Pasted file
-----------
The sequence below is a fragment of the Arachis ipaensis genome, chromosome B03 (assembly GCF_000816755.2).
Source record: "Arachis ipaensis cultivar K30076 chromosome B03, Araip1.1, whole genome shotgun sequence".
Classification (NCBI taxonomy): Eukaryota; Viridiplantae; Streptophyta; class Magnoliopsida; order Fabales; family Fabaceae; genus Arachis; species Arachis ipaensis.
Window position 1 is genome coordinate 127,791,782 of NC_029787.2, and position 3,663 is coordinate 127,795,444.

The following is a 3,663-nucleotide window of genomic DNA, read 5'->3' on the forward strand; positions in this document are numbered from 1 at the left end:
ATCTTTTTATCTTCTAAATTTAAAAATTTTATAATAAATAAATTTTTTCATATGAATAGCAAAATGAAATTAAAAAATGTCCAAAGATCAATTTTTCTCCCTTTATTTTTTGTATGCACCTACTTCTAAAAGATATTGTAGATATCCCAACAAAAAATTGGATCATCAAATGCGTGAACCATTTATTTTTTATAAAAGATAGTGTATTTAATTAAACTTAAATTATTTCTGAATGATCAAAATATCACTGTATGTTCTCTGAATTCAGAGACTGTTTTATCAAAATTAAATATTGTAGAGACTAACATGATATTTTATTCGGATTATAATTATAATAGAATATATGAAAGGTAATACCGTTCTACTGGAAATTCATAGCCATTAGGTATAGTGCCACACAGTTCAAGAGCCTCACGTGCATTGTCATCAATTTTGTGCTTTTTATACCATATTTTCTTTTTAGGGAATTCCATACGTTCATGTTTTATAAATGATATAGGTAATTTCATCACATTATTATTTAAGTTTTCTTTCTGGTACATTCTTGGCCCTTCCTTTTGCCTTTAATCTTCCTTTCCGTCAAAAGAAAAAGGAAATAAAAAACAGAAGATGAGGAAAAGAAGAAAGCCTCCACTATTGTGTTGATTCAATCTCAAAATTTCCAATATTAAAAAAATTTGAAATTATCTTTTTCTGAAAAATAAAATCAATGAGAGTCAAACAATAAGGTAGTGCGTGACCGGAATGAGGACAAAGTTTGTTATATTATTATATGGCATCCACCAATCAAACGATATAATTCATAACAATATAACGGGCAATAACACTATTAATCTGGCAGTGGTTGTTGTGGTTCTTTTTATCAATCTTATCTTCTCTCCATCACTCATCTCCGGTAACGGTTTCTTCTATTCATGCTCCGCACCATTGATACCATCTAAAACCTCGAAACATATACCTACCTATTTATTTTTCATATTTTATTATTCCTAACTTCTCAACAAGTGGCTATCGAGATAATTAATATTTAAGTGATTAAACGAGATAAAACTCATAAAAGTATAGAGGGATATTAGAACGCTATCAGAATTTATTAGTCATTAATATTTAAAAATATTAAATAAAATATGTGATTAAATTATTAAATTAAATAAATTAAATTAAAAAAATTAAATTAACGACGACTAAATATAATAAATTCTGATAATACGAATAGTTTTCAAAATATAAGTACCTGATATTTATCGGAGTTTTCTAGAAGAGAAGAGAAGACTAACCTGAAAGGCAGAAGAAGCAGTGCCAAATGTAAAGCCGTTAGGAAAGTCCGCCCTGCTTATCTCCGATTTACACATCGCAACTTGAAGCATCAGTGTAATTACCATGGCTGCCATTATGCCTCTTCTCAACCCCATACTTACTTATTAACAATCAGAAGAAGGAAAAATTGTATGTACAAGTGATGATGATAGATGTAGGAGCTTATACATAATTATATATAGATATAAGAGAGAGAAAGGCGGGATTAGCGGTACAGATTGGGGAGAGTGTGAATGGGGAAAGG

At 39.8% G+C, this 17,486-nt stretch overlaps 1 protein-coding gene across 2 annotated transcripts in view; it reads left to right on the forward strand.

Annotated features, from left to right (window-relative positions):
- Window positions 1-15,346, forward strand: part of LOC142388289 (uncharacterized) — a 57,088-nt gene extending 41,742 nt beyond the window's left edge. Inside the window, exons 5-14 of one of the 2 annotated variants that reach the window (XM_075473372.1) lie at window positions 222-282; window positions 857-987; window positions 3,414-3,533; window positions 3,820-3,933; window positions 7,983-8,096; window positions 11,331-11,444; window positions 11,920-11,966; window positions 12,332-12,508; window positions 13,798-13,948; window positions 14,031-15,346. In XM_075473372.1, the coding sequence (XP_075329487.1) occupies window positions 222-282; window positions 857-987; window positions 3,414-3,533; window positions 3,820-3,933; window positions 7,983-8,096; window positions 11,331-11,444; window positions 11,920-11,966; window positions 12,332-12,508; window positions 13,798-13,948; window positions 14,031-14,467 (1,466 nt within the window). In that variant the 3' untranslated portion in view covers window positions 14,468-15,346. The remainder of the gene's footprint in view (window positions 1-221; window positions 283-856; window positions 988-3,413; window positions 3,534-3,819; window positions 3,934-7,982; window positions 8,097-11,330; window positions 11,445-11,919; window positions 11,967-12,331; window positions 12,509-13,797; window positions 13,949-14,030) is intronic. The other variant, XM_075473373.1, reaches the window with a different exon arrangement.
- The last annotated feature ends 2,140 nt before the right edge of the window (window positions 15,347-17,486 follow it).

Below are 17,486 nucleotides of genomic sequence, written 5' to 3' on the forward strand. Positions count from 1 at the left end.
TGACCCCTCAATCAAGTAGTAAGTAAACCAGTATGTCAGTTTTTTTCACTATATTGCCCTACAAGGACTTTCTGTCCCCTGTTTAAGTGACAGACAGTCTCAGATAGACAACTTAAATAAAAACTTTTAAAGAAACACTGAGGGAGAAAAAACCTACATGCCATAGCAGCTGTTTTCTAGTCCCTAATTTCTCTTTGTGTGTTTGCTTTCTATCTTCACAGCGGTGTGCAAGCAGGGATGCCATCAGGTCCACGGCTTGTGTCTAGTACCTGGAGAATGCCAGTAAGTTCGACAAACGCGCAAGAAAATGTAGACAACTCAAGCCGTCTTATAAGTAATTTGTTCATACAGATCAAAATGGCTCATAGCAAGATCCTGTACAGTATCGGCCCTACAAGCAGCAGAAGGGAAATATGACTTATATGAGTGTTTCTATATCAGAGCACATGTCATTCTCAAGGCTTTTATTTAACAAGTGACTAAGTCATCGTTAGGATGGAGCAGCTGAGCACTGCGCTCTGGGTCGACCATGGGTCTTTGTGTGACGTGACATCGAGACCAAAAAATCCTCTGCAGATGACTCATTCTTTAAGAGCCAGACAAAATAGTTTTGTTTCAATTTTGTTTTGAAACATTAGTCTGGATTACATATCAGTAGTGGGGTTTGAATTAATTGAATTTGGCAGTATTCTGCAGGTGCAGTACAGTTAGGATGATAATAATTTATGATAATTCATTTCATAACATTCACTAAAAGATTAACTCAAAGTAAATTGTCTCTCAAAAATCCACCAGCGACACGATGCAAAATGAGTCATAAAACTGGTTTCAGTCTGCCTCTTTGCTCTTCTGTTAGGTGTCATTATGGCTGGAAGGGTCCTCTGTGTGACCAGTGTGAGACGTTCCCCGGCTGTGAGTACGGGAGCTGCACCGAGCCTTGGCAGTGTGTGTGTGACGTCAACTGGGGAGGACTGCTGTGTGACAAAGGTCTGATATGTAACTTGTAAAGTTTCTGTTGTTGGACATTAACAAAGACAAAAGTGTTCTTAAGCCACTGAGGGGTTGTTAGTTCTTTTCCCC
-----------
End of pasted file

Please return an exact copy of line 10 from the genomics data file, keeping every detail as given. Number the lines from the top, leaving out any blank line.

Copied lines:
- The last annotated feature ends 2,140 nt before the right edge of the window (window positions 15,347-17,486 follow it).